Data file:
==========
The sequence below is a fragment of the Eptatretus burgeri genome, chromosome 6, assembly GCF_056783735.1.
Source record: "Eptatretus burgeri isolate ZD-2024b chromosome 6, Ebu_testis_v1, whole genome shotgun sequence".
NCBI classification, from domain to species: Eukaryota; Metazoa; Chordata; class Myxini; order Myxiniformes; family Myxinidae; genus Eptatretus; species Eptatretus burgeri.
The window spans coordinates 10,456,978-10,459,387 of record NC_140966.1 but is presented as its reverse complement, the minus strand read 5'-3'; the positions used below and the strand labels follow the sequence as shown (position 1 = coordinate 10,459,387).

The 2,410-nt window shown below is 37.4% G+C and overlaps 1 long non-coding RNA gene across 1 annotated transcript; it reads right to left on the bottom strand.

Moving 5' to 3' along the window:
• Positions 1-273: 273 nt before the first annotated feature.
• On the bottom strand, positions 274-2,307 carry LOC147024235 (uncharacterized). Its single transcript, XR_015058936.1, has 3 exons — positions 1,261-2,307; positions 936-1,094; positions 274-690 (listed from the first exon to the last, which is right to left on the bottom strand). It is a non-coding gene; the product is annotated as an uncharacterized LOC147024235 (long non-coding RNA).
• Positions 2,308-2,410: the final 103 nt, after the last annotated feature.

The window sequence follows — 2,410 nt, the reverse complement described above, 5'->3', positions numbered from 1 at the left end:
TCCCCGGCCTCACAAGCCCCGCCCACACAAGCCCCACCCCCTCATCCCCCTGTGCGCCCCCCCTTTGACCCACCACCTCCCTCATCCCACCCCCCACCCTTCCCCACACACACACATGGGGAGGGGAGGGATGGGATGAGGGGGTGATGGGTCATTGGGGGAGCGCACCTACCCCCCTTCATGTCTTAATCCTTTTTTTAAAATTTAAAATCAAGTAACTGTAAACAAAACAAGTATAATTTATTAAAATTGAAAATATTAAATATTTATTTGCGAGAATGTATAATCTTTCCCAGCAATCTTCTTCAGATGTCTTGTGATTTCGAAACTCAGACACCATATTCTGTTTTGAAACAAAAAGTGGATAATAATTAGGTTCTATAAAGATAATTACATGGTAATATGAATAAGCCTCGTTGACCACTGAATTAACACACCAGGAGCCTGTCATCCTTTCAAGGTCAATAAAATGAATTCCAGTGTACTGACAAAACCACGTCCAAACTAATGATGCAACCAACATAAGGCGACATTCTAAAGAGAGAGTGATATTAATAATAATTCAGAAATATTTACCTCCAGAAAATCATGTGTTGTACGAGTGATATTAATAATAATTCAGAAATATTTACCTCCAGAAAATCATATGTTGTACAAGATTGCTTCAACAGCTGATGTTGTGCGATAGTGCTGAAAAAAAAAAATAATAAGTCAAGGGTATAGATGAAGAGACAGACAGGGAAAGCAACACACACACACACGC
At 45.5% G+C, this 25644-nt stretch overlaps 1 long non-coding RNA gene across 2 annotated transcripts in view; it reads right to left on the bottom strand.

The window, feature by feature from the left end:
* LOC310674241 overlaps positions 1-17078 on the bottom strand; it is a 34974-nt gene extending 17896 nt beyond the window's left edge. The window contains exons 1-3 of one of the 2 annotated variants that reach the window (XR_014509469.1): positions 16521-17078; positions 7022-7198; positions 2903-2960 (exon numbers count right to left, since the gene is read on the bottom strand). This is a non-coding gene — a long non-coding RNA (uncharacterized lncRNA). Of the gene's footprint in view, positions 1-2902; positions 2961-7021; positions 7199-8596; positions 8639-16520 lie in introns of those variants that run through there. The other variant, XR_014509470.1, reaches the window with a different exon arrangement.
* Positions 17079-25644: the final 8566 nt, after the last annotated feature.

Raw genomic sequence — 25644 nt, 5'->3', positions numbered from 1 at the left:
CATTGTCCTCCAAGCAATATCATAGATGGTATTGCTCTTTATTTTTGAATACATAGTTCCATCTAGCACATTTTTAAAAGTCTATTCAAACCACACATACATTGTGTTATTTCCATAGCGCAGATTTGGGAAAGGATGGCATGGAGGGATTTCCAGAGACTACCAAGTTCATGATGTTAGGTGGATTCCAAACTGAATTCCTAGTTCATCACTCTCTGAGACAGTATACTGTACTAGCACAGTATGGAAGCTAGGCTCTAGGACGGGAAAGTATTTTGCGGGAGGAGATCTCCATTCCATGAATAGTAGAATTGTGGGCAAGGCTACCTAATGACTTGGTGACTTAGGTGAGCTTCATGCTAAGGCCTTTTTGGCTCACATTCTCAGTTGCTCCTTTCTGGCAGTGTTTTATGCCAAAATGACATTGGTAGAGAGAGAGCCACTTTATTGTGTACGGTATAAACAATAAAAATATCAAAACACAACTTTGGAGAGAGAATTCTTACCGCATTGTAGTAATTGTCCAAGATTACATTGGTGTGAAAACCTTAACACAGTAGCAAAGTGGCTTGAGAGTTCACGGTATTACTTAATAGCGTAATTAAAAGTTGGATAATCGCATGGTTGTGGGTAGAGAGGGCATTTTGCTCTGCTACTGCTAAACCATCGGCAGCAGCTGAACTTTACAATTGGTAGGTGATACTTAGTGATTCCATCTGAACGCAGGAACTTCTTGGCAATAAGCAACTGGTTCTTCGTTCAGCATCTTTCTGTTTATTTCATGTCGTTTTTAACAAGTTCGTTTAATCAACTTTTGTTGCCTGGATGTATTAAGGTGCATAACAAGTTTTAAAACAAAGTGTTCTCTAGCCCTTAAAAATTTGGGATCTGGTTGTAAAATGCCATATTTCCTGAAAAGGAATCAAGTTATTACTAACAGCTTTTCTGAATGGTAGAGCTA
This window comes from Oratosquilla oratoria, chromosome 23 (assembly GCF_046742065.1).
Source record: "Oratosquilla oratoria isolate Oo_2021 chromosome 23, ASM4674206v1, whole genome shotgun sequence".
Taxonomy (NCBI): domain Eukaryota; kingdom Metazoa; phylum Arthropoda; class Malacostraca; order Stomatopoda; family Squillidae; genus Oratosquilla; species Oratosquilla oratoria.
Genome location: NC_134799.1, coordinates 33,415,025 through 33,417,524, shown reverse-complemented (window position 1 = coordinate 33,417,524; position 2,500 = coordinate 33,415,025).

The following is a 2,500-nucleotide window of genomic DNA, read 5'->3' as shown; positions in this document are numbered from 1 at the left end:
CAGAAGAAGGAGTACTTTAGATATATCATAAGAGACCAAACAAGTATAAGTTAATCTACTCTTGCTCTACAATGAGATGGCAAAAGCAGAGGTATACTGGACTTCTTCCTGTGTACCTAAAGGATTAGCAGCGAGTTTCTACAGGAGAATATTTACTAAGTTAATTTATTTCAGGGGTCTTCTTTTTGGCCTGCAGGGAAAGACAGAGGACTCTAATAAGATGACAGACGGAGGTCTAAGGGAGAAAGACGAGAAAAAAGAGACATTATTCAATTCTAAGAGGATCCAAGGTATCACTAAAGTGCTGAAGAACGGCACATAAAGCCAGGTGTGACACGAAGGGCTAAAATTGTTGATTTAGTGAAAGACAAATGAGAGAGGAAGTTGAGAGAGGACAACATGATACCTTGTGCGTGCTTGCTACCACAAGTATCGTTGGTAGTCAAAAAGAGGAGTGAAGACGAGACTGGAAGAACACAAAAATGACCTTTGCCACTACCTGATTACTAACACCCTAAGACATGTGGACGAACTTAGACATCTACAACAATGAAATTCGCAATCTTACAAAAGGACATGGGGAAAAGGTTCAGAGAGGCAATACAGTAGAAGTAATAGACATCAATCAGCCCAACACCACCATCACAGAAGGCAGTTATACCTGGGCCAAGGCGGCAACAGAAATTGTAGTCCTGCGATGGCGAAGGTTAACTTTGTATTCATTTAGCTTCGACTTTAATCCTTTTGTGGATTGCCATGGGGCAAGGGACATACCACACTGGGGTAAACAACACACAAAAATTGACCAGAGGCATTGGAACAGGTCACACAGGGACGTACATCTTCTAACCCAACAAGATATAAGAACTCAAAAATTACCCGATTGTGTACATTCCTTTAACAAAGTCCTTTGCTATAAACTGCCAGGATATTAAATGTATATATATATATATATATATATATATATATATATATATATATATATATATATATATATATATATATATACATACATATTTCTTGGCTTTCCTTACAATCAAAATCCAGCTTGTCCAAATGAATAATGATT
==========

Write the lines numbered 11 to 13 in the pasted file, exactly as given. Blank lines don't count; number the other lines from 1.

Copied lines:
TCCCCGGCCTCACAAGCCCCGCCCACACAAGCCCCACCCCCTCATCCCCCTGTGCGCCCCCCCTTTGACCCACCACCTCCCTCATCCCACCCCCCACCCTTCCCCACACACACACATGGGGAGGGGAGGGATGGGATGAGGGGGTGATGGGTCATTGGGGGAGCGCACCTACCCCCCTTCATGTCTTAATCCTTTTTTTAAAATTTAAAATCAAGTAACTGTAAACAAAACAAGTATAATTTATTAAAATTGAAAATATTAAATATTTATTTGCGAGAATGTATAATCTTTCCCAGCAATCTTCTTCAGATGTCTTGTGATTTCGAAACTCAGACACCATATTCTGTTTTGAAACAAAAAGTGGATAATAATTAGGTTCTATAAAGATAATTACATGGTAATATGAATAAGCCTCGTTGACCACTGAATTAACACACCAGGAGCCTGTCATCCTTTCAAGGTCAATAAAATGAATTCCAGTGTACTGACAAAACCACGTCCAAACTAATGATGCAACCAACATAAGGCGACATTCTAAAGAGAGAGTGATATTAATAATAATTCAGAAATATTTACCTCCAGAAAATCATGTGTTGTACGAGTGATATTAATAATAATTCAGAAATATTTACCTCCAGAAAATCATATGTTGTACAAGATTGCTTCAACAGCTGATGTTGTGCGATAGTGCTGAAAAAAAAAAATAATAAGTCAAGGGTATAGATGAAGAGACAGACAGGGAAAGCAACACACACACACACGC
At 45.5% G+C, this 25644-nt stretch overlaps 1 long non-coding RNA gene across 2 annotated transcripts in view; it reads right to left on the bottom strand.

The window, feature by feature from the left end: